McKay flirted with several projects, including a “Nightwing” live-action feature for Warner Bros. (back when the DC slate was even more chaotic). “I wanted to do ‘The Great Santini’ meets ‘Man on Fire,’ where it was a story about a guy who had a bad relationship with his mentor and kind of went off in search of his own life,” McKay said.
He also worked on a version of “Dungeons & Dragons,” to the point where he has a story credit on the new movie. (He also worked on a movie version of “Borderlands” with Craig Mazin that was ultimately directed by Eli Roth.) “It’s essentially the same,” McKay said of the new movie. “I’ve loved playing Dungeons & Dragons since I was a kid. It was one of the first things outside of movies that I was obsessed with. But I knew that if you’re going to make a big movie like this, you don’t want people to feel like they need to do homework.” The heist element came from McKay’s version. “Even some of the characters are the same,” McKay said.
Ultimately his first live-action feature was “The Tomorrow War.” Since Pratt was attached, the movie had to fit his increasingly tight schedule and became, in McKay’s words, “kind of a moving train.” Still, the complex production was aided hugely by his background in animation. “That experience working with the animators and whether it’s stop-motion or in CG was super helpful,” McKay said, in particular when bringing the marauding alien species (known as the “White Spikes” in the movie) to life. Describing a movie of that size and complexity like a “blast furnace,” the shorthand McKay developed with the animators and effects technicians made things a lot smoother. “You’ve got to be able to come to the table with solutions because they will just keep that train running if you don’t insert yourself in there,” McKay said.
With “Renfield,” McKay was drawn to the codependent relationship between Renfield and Dracula, something that he’d previously explored in “The Lego Batman Movie” between Batman and the Joker. “I always want to do something different as much as I can,” McKay said. “I want to make different movies. The main thing for me is finding something original, something novel, that’s what’s the most important. I want to challenge myself and I don’t want to be bored.”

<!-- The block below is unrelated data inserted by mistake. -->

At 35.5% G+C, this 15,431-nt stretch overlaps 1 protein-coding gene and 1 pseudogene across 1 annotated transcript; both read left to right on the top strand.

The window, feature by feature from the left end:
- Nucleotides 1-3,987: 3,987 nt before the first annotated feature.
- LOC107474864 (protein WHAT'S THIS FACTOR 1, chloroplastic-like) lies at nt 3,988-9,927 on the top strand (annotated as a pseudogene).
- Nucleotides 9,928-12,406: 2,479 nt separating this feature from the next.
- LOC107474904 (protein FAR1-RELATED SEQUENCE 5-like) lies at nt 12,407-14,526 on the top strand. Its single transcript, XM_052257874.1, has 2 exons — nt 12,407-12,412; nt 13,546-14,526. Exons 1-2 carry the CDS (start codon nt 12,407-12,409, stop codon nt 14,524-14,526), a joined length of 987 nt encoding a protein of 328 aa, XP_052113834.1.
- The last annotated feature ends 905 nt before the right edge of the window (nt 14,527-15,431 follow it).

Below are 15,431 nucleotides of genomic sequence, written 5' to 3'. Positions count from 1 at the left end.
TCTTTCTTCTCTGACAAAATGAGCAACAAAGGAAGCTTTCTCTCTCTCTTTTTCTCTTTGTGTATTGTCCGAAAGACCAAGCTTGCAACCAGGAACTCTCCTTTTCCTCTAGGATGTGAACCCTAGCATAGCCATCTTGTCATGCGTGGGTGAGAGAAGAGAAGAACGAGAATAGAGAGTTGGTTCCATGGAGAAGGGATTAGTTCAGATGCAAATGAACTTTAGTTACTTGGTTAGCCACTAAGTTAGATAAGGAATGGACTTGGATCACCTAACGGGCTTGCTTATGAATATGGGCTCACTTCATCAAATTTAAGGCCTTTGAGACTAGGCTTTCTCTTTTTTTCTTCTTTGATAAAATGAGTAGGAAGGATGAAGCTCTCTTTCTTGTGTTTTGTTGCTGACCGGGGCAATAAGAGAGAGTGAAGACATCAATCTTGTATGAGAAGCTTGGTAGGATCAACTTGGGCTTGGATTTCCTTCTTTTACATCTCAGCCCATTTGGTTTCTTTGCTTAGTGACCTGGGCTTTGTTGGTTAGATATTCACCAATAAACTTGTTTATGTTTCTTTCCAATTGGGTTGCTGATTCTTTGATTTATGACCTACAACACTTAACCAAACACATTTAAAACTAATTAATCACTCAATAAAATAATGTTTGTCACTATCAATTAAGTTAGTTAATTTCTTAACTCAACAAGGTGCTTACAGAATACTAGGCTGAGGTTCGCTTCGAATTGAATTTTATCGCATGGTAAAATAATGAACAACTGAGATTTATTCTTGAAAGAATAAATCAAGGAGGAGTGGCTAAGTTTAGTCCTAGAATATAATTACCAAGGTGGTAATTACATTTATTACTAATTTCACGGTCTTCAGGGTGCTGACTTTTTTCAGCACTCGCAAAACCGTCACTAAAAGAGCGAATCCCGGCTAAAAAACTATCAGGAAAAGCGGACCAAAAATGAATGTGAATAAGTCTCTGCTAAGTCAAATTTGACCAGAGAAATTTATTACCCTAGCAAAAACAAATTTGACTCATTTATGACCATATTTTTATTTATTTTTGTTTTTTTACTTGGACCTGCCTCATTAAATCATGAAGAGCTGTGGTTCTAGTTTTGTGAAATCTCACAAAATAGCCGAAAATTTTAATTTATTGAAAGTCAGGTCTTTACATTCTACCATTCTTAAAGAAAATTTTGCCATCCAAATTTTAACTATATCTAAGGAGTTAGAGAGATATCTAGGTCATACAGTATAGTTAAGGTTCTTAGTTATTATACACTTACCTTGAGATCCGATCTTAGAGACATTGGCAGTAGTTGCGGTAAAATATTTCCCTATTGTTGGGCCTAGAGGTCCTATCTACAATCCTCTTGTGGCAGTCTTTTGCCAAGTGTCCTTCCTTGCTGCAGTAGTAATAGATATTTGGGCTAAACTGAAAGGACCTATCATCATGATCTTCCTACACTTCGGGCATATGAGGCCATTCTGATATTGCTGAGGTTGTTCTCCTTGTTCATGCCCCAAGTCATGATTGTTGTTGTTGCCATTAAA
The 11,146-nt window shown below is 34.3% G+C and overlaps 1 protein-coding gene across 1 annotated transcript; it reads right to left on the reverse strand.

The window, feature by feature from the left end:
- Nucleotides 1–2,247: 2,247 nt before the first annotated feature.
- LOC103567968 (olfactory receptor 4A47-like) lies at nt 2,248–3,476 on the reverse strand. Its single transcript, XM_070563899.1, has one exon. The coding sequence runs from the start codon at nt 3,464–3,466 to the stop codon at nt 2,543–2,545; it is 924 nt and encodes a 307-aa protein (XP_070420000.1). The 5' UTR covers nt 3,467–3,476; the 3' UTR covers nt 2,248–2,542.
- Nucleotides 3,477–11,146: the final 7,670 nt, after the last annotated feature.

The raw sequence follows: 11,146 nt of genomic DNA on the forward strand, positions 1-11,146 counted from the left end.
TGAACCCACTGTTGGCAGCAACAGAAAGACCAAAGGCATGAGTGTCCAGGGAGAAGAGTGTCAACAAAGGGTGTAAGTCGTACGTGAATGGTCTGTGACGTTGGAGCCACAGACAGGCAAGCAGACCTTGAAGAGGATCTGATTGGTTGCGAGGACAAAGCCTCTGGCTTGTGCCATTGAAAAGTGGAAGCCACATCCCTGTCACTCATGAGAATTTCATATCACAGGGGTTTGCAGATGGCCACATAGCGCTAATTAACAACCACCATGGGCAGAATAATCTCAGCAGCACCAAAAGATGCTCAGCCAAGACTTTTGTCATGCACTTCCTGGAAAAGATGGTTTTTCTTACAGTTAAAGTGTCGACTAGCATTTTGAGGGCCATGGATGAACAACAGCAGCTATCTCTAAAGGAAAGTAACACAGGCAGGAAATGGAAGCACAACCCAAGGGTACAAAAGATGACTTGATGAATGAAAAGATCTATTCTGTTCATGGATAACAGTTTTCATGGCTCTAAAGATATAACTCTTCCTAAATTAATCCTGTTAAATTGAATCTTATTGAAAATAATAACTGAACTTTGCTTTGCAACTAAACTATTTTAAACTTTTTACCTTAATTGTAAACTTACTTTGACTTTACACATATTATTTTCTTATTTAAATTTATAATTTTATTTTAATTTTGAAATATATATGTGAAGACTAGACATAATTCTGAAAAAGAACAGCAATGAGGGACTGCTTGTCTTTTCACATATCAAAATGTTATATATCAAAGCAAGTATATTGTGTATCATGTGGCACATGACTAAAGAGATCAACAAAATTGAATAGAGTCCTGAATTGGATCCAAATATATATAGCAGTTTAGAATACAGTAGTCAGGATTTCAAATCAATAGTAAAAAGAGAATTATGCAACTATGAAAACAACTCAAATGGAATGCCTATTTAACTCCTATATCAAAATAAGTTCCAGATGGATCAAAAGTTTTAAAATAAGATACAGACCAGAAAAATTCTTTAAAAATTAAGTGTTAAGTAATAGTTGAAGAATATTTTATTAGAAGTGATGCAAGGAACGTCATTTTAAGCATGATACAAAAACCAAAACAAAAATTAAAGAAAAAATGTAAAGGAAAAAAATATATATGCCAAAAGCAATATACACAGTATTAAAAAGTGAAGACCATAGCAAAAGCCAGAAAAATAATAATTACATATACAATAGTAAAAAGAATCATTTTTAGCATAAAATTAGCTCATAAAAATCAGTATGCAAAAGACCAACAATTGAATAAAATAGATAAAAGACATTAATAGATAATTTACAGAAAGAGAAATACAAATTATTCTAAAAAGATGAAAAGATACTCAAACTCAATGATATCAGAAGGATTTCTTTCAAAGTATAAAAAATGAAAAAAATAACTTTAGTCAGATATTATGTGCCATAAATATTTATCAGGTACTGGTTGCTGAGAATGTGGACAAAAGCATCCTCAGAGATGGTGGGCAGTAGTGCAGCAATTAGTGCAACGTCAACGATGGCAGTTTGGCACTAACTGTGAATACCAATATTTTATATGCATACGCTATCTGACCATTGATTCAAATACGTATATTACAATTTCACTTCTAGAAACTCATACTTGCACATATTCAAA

When it came to casting Nicolas Cage as Dracula, which is undeniably genius and something that much of the marketing has hinged on, McKady admitted that he was “really nervous.”
“I knew that casting either role was going be a challenge, because you need somebody who can do comedy. You need somebody who can do the choreography and the action and can bring the dramatic chops when you need it and be vulnerable. They both needed to be vulnerable in moments. When Dracula is betrayed, he needs to be incredibly vulnerable and go through something emotional. And that couldn’t be like you’re watching somebody in quotes ‘perform’ something. You need people who were truly vulnerable and could truly do it.” McKay knew that in looking for the right person to play Dracula, “you’re talking about a handful of people.” It became, in McKay’s words “1% of 1% of 1%” when searching for an actor that an audience could get behind that a major Hollywood studio would feel comfortable fronting a $70 million, gene-splicing horror romp. “Your list whittles down really fast,” McKay said.
The idea of casting Cage came from McKay thinking, as an audience member, who would I be most excited about to play Dracula? “We’ve had umpteen interpretations of Dracula over the years. And the person I was the most excited about seeing play Dracula was Nic Cage,” McKay said.
The filmmaker admitted that Universal’s marketing department was key in getting the go-ahead to hire the actor, who has, for the past decade or so mostly appeared in independent features; his only studio movies have been providing voice work for “The Croods” (and its sequel), “Spider-Man: Into the Spider-Verse” and “Teen Titans GO! To the Movies” (as Superman, a role he was meant to play in the late 1990s for director Tim Burton in an infamously canceled project called “Superman Lives”). “He has everything you want when you cast somebody who’s a big movie star,” McKay said. “Besides the fact that he has all the tools that he comes to the table with it, he’s got chemistry with the other actors, chemistry with a camera, he’s just a joy to work around. And he’s got incredible enthusiasm for filmmaking, for creating a character.”